The festival of seven-legged racing takes place around the cathedral in Exeter on the third Thursday after the second full moon after Ash Wednesday.

 

The seven-legged race comprises teams of six people who race around the cathedral close in an anti-clockwise direction. The prize is won by the first team to cross the finishing line having completed 66 laps. The race was started in 1541 by boys who had been unsuccessful in their attempts to join the cathedral choir and who wanted to put a curse on the building by invoking the spirit of the Antichrist with their 6 X 66 idea.

 

Initially, the teams were tied together with a rope that went around people’s waists so that everyone had the use of both legs, but in 1652 the rules were changed by Cromwell, who wanted to make the race less fun and more puritanical by tying people’s legs together. Thus the tradition was born which is maintained to this day.

 

At 8:30 a.m. the starting judge shouts to the teams “Bare Ye Legs.” All shaving, lubricating, and massaging of the calves must cease and the Tying Men bind the runners legs together using jute stripped from old sacks. The knots are very strong and won’t come apart during the race. The teams line up at the start and wait for the starting signal. This is traditionally provided by a caw from the cathedral raven, Bertram, who sits on the shoulder of the Choirmaster character, who is symbolic of the original grievance of the boys in 1541. Some ravens are quieter than others so occasionally the race doesn’t start until around 10 a.m. but traditionally the raven caws quite quickly and the teams are off.

 

Teams practice for months to find the necessary co-ordination between the team members as this is an exhausting race if everyone isn’t working together. There are some narrow sections between the gravestones in the cemetery, which require the teams to go along in single file but apart from this area the teams can run abreast. This is apart from the area outside the main entrance to the cathedral where the teams have to progress on their knees, observed closely by the kneeling judges, who penalize teams five minutes of time if all team members don’t remain on their knees for long enough.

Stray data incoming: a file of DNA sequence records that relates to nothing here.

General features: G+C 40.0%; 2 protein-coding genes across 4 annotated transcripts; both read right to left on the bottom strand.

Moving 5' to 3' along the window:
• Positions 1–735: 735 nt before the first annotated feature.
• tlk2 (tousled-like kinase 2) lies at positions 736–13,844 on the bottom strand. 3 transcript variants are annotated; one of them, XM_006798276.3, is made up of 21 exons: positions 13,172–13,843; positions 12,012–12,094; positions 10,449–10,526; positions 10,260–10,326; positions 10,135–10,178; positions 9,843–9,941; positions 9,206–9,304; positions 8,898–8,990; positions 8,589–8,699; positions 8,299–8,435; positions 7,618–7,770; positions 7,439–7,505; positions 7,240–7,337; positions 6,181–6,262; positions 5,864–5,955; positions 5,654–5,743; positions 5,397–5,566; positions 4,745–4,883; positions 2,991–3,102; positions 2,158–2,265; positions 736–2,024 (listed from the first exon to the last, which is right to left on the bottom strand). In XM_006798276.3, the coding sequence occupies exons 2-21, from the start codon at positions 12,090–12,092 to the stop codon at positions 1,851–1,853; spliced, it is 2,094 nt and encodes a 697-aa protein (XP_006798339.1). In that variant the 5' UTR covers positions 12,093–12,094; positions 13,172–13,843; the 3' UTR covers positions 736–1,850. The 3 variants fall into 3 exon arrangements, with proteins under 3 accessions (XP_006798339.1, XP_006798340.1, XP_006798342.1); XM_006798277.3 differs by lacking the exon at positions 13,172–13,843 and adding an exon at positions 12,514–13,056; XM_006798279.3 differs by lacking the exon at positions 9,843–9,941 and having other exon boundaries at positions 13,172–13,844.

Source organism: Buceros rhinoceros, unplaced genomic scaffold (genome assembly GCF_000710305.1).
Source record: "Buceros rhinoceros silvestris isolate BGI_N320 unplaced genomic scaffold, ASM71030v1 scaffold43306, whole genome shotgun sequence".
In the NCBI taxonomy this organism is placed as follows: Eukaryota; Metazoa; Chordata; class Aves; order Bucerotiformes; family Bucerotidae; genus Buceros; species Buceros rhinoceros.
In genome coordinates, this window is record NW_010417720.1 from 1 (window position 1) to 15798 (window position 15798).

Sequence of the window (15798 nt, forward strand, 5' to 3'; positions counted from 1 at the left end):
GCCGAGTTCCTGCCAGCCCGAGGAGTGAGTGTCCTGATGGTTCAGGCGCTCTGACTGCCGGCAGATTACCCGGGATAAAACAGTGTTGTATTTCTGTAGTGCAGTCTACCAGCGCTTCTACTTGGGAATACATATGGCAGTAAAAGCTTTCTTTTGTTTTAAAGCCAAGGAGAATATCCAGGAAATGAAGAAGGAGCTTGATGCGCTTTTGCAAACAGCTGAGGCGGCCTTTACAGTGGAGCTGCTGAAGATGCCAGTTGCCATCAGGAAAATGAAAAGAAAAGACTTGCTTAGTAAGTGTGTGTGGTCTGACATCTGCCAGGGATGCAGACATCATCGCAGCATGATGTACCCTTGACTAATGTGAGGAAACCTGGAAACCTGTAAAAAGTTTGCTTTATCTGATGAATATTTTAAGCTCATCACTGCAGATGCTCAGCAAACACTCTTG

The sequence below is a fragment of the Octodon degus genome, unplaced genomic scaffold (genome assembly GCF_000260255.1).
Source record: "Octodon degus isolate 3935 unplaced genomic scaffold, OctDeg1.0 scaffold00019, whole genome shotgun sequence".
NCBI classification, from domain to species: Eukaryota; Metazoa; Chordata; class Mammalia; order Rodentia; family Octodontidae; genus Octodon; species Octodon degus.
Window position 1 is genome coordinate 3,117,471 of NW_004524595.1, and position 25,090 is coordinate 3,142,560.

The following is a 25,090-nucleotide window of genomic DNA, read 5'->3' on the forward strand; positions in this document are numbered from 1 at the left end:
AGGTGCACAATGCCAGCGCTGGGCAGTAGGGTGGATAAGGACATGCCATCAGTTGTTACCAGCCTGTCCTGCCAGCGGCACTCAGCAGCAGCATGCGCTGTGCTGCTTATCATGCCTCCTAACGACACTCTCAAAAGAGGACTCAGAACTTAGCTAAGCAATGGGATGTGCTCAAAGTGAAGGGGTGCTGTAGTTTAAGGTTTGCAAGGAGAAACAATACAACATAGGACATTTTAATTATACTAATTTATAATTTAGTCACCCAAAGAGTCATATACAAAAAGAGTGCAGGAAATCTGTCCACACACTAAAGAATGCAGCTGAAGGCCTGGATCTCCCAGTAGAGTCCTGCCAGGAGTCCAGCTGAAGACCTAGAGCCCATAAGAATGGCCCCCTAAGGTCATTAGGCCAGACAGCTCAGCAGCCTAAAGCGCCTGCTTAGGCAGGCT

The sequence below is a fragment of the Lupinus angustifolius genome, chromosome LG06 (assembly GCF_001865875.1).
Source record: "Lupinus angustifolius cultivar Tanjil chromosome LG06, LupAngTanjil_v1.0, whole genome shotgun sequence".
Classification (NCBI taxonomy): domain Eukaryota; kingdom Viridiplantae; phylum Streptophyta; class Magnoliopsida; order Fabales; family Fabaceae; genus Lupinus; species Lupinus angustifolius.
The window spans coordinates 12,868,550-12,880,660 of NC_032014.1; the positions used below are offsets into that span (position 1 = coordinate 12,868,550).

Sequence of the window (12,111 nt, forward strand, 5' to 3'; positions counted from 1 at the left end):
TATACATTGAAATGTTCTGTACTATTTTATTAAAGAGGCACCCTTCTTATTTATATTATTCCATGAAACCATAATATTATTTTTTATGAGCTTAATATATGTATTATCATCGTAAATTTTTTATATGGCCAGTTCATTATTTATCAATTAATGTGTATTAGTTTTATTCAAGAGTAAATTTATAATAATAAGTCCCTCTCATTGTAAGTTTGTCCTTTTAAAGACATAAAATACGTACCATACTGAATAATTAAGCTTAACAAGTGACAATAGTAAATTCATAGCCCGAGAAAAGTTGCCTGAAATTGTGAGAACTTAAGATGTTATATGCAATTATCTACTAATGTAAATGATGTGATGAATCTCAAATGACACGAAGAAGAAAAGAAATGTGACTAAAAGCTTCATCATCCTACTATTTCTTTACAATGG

This kneeling section is another legacy of the Puritan era. It was introduced by Cromwell because he felt that the teams should be more deferential to the religious purpose of the cathedral. The kneeling judges in those times used whips to keep people on their knees for the requisite distance. Persistent offenders could be burnt at the stake as it was felt that people who couldn’t stay on their knees for long enough must be having difficulty resisting the urge to fly and would therefore be witches in disguise.

 

The most successful team in the history of the race have been “Goldilocks and the Five Bears” who won fifteen times between 1976 and 1995. The team trained for six months ahead of the race and practiced the kneeling part of the race assiduously, sometimes being mistaken for devout pilgrims by tourists. Other tourists would throw them money as they assumed the team were energetic beggars from a Trappist order who needed money.

This is an extract from the book 40 Humourous British Traditions by Julian Worker